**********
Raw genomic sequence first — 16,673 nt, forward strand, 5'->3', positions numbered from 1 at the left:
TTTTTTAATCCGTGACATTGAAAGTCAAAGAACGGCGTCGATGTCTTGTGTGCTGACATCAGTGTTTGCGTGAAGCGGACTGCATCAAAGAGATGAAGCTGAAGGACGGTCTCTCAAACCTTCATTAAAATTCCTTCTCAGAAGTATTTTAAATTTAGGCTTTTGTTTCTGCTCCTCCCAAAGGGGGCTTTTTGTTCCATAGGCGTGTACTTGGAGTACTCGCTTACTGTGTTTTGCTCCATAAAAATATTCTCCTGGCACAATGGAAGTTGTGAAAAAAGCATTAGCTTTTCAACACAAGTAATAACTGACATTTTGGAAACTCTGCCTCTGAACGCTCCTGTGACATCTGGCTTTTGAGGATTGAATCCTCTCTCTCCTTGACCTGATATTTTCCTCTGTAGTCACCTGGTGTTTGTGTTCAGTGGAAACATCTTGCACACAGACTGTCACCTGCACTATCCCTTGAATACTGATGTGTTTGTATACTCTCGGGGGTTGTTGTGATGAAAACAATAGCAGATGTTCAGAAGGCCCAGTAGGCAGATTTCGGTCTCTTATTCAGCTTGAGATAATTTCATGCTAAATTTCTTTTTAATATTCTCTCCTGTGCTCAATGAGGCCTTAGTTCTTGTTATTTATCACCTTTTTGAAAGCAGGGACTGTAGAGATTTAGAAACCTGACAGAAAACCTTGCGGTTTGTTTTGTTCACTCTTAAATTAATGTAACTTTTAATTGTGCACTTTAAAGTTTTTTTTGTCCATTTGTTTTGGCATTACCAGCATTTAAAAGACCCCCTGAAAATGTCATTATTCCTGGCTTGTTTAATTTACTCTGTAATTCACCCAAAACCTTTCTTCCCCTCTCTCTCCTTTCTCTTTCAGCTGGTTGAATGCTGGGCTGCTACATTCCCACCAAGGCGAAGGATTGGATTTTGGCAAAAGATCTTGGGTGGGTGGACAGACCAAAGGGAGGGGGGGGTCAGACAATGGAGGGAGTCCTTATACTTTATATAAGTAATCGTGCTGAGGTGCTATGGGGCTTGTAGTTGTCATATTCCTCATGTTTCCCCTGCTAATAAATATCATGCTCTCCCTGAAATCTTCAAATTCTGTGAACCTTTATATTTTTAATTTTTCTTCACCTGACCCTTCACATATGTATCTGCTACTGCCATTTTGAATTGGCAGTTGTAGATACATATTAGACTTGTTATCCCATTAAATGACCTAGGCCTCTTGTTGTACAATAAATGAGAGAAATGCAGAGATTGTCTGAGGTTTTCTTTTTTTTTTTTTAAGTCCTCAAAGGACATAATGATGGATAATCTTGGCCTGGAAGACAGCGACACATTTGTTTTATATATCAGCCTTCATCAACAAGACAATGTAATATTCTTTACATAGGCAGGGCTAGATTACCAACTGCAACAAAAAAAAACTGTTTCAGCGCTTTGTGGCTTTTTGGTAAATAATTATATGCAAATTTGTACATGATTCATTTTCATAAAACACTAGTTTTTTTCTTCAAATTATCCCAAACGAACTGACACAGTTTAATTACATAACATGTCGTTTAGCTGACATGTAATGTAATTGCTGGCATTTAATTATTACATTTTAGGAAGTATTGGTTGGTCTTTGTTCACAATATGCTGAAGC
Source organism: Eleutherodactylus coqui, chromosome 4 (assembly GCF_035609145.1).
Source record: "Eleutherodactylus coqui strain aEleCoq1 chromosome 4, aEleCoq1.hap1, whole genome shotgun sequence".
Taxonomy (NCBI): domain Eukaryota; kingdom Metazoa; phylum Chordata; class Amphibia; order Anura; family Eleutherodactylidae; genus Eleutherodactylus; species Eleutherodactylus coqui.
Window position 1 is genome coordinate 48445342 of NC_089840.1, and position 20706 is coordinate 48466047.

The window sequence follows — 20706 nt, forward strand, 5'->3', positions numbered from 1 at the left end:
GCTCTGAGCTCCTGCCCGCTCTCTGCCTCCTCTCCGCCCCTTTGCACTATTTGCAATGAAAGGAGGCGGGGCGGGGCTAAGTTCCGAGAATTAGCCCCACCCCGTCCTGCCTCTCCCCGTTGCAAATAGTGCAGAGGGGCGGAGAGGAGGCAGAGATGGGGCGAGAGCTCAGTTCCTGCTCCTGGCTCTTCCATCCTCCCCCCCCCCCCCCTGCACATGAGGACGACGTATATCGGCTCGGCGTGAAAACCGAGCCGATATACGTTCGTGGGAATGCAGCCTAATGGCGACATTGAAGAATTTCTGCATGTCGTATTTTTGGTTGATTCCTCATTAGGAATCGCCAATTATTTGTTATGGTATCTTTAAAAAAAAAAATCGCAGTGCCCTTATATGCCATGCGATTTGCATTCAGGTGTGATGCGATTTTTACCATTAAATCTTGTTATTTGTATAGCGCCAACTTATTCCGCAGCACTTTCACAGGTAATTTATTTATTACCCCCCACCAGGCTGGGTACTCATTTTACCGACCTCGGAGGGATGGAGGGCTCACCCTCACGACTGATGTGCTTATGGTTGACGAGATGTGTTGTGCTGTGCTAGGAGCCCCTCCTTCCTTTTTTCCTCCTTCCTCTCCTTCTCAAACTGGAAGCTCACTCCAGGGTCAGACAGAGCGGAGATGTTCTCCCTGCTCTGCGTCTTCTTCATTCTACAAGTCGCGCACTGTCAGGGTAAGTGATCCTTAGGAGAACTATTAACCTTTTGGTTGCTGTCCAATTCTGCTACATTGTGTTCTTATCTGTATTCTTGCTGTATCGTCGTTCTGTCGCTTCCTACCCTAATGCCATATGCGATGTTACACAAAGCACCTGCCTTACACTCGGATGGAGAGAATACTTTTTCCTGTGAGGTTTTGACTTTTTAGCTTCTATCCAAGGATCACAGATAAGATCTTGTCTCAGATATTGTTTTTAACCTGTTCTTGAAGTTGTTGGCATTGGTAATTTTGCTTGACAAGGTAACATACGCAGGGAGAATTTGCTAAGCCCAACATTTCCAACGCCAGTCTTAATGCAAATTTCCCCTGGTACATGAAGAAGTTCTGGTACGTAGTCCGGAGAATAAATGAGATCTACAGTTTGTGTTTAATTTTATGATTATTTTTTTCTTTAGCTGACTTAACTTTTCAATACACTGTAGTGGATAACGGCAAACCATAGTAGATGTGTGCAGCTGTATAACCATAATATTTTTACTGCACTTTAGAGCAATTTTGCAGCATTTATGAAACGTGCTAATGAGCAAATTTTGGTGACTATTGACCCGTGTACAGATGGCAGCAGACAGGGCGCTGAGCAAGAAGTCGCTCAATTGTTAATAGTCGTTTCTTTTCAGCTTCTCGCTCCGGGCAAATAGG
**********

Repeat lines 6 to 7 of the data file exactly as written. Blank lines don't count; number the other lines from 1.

Window position 1 is genome coordinate 48445342 of NC_089840.1, and position 20706 is coordinate 48466047.

The window sequence follows — 20706 nt, forward strand, 5'->3', positions numbered from 1 at the left end: